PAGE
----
Not a mother. Just a woman.

Today, I came across a scientific study from 2017 that my Facebook feed decided to revive for some reason. That study departed from the analysis of the reactions of individuals from all over the US to voluntarily child-free people. According to it, most people not only find atypical that strangers choose not to reproduce but also feel morally outraged by their individual choice.

Based on that, it was observed that people hold the belief that voluntarily childless people are less fulfilled and happy than others who aren’t. Therefore, a bias is created and that same bias inspires differentiated ways of addressing those individuals, which may include discrimination and varied forms of mistreatment in different social spheres like the healthcare and the workplace ones. Even if this study doesn’t mention the variations on the level of disgust and outrage that most people feel towards a child-free man and a child-free woman, it is obvious that a child-free woman is the one that inspires the most temperamental and morally fuelled reactions.

As a woman who always had very clear her choice of not wanting children, I have seen this moral outrage in all its forms and demonstrations. From men, from other women, from doctors, from colleagues, from friends, from family, from partners, from bosses, from HR managers, from low educated people, from highly educated people and from people of all different nationalities and cultures. In all of them, I always saw that expression of puzzlement, more or less disguised by social politeness, that follows my answer to the question: “And you, why don’t you have children?”. People could deal with “because I can’t have them” or with “because I didn’t find the right person” and even with “because when I wanted it was too late” but never, I repeat, never with the straight answer “because I don’t want to”.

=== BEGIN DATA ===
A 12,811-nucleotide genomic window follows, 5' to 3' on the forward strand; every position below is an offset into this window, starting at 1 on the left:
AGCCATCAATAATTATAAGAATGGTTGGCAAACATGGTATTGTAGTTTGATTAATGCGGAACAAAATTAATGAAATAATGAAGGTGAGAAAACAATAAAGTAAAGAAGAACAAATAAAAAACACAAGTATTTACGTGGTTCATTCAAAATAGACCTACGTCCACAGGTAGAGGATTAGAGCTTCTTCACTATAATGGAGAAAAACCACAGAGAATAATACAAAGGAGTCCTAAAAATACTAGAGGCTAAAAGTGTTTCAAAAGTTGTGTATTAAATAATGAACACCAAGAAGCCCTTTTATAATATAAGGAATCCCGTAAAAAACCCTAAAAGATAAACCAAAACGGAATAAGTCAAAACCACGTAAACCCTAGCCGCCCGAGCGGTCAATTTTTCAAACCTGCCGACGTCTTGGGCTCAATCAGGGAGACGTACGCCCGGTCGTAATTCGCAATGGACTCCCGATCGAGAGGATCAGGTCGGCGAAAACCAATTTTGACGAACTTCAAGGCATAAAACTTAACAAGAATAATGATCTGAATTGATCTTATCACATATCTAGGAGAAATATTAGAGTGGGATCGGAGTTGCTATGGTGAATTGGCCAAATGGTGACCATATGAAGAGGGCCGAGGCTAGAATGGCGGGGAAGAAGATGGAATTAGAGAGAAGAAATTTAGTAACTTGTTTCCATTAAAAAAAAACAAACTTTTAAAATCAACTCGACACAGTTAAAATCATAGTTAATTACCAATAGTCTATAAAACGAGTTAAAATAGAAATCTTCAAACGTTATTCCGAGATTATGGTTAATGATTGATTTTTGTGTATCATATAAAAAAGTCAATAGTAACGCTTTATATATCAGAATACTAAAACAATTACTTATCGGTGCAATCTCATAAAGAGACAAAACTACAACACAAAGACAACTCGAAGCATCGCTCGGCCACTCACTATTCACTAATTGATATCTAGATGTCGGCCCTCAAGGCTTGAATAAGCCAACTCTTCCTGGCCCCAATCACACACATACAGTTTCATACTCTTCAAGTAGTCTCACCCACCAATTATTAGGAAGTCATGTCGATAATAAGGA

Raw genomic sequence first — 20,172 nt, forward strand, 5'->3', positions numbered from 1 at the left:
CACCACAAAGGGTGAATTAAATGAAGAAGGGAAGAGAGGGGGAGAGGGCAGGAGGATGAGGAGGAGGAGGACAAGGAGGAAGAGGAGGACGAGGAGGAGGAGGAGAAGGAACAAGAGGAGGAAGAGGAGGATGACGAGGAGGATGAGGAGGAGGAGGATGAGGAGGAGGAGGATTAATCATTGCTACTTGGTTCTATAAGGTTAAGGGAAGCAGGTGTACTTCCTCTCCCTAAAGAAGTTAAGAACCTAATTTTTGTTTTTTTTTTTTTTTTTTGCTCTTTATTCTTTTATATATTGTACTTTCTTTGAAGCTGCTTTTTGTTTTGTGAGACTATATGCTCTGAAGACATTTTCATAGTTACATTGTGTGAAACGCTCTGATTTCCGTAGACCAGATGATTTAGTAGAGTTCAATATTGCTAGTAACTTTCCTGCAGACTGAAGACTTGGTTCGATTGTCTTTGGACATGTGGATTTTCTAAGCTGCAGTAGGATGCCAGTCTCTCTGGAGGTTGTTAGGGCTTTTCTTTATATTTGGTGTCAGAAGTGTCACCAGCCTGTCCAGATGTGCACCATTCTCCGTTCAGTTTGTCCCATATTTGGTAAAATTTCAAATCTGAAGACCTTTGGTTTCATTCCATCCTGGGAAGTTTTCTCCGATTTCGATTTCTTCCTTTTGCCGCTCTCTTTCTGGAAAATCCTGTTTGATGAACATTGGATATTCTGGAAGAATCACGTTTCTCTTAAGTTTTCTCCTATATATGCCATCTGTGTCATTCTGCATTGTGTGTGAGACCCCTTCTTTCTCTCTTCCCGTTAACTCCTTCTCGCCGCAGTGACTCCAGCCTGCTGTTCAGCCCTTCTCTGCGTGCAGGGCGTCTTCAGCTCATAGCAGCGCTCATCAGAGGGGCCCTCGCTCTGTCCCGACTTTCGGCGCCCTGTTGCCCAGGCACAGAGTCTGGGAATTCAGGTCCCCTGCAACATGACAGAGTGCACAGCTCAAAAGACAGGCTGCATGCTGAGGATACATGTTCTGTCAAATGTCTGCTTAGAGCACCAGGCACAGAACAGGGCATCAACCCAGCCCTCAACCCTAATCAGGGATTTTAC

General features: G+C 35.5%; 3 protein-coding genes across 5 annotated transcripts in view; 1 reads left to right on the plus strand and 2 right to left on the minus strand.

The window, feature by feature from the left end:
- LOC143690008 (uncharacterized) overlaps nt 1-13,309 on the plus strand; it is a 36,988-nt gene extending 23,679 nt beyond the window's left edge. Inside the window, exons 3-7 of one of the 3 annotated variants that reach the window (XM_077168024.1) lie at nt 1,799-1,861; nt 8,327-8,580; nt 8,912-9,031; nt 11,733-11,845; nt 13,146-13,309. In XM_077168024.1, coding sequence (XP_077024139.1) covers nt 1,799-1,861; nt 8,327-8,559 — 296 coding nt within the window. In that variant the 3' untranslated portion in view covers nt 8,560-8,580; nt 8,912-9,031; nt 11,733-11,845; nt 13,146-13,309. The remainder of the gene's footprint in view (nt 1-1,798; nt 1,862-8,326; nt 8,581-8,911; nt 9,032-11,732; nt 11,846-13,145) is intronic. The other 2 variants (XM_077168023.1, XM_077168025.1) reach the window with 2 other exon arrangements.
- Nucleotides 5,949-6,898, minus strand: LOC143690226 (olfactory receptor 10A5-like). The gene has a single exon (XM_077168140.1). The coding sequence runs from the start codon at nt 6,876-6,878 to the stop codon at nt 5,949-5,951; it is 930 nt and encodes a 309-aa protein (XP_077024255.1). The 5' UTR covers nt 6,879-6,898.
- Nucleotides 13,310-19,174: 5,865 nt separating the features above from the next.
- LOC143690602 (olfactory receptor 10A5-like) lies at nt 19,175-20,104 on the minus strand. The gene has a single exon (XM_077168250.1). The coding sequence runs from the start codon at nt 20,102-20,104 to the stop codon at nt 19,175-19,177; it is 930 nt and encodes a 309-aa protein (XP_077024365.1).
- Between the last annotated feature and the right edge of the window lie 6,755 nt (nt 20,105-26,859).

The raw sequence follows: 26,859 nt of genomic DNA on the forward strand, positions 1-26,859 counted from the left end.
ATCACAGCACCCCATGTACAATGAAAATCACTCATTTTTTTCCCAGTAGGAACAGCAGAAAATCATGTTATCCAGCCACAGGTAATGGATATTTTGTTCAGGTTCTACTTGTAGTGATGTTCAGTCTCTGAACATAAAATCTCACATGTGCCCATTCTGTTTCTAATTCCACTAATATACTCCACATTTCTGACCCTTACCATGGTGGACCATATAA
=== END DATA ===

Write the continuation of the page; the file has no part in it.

I didn’t want it at 20. I didn’t want it at 30 and I don’t want it at 41.

Due to the fact that most people cannot compute such an answer coming from a woman, a justification has to be found. Therefore, the quest for virtually hidden, dark and Freudian causes for such an outlandish behaviour begins. Some of them even ask, more or less directly, in an attempt to find if those causes lay, eventually, on a concealed dislike for children, or on the absence of father-like partners, or even on some dysfunctional family environment during childhood or maybe on a masked infertility. It is simply too hard to believe that a woman of sound mind, with appareantly all the necessary variables at hand, simply has priorities other than reproducing.

When I was younger such intrusions used to make me very upset. I used to get upset when my gynaecologist asked me, every year, starting at 18, when I wanted to have children (he only stopped asking when I was 35 maybe after concluding that, m a y b e, I was right when I answered, every time, that I really didn’t want them). I used to get upset when women in my family accused me of being loveless and selfish for refusing motherhood. I used to get upset when friends said that it was such a waste a potentially great mother like myself not wanting actually to be a mother. I used to get upset at people asking when my turn would be after my older sister got pregnant. I used to get upset at people’s interrogatories about when I would give my baby nephew a cousin for him to play with. I used to get upset at the shocked disbelief with which some partners faced my clarification that no children with me should be expected.  I used to get utterly annoyed and even enraged at such interferences, pressure and all those unrequested sermons about the wonders of motherhood and the absolute personal fulfilment  and the divine, undying love it involves. It was not only their moral outrage which annoyed me but also the obsessive insistence in pushing me into being someone and doing something that fell completely out of my plans. Especially, regarding something which i deemed to be an absolutely personal and intimate choice which was the use i decided to give to my reproductive system.